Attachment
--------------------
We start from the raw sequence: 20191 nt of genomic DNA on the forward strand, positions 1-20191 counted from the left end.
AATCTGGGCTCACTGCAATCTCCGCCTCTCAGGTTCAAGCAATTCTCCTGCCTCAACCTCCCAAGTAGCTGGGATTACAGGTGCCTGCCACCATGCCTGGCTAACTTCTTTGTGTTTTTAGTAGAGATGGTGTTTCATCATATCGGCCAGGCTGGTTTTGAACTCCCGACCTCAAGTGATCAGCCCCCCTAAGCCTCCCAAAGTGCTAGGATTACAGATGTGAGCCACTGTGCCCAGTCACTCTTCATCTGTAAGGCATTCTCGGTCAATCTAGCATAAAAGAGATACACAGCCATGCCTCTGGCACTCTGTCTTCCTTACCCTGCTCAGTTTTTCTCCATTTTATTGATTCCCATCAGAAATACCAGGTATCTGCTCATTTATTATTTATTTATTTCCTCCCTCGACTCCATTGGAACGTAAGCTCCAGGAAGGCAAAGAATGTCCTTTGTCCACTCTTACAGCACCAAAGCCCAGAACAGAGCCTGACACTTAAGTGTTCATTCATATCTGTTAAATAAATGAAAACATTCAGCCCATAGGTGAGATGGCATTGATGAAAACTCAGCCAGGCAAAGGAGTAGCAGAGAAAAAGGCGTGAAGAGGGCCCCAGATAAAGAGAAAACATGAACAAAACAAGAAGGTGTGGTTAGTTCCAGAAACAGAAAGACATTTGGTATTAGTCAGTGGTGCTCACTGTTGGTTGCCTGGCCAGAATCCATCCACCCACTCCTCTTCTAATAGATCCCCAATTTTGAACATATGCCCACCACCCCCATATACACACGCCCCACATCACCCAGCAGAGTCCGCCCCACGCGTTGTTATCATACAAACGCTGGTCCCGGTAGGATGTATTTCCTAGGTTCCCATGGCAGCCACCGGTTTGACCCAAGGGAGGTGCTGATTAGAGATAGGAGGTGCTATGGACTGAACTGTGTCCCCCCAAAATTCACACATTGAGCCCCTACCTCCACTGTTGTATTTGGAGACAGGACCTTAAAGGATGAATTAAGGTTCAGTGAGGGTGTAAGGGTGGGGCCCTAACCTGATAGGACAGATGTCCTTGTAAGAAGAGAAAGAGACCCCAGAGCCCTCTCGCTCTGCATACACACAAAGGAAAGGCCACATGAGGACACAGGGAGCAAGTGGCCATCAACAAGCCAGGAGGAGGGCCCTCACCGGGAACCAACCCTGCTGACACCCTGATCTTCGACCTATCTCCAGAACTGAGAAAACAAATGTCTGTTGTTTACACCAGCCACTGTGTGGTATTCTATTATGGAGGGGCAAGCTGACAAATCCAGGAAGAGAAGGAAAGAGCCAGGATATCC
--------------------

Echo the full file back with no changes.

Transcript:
We start from the raw sequence: 20191 nt of genomic DNA on the forward strand, positions 1-20191 counted from the left end.
AATCTGGGCTCACTGCAATCTCCGCCTCTCAGGTTCAAGCAATTCTCCTGCCTCAACCTCCCAAGTAGCTGGGATTACAGGTGCCTGCCACCATGCCTGGCTAACTTCTTTGTGTTTTTAGTAGAGATGGTGTTTCATCATATCGGCCAGGCTGGTTTTGAACTCCCGACCTCAAGTGATCAGCCCCCCTAAGCCTCCCAAAGTGCTAGGATTACAGATGTGAGCCACTGTGCCCAGTCACTCTTCATCTGTAAGGCATTCTCGGTCAATCTAGCATAAAAGAGATACACAGCCATGCCTCTGGCACTCTGTCTTCCTTACCCTGCTCAGTTTTTCTCCATTTTATTGATTCCCATCAGAAATACCAGGTATCTGCTCATTTATTATTTATTTATTTCCTCCCTCGACTCCATTGGAACGTAAGCTCCAGGAAGGCAAAGAATGTCCTTTGTCCACTCTTACAGCACCAAAGCCCAGAACAGAGCCTGACACTTAAGTGTTCATTCATATCTGTTAAATAAATGAAAACATTCAGCCCATAGGTGAGATGGCATTGATGAAAACTCAGCCAGGCAAAGGAGTAGCAGAGAAAAAGGCGTGAAGAGGGCCCCAGATAAAGAGAAAACATGAACAAAACAAGAAGGTGTGGTTAGTTCCAGAAACAGAAAGACATTTGGTATTAGTCAGTGGTGCTCACTGTTGGTTGCCTGGCCAGAATCCATCCACCCACTCCTCTTCTAATAGATCCCCAATTTTGAACATATGCCCACCACCCCCATATACACACGCCCCACATCACCCAGCAGAGTCCGCCCCACGCGTTGTTATCATACAAACGCTGGTCCCGGTAGGATGTATTTCCTAGGTTCCCATGGCAGCCACCGGTTTGACCCAAGGGAGGTGCTGATTAGAGATAGGAGGTGCTATGGACTGAACTGTGTCCCCCCAAAATTCACACATTGAGCCCCTACCTCCACTGTTGTATTTGGAGACAGGACCTTAAAGGATGAATTAAGGTTCAGTGAGGGTGTAAGGGTGGGGCCCTAACCTGATAGGACAGATGTCCTTGTAAGAAGAGAAAGAGACCCCAGAGCCCTCTCGCTCTGCATACACACAAAGGAAAGGCCACATGAGGACACAGGGAGCAAGTGGCCATCAACAAGCCAGGAGGAGGGCCCTCACCGGGAACCAACCCTGCTGACACCCTGATCTTCGACCTATCTCCAGAACTGAGAAAACAAATGTCTGTTGTTTACACCAGCCACTGTGTGGTATTCTATTATGGAGGGGCAAGCTGACAAATCCAGGAAGAGAAGGAAAGAGCCAGGATATCC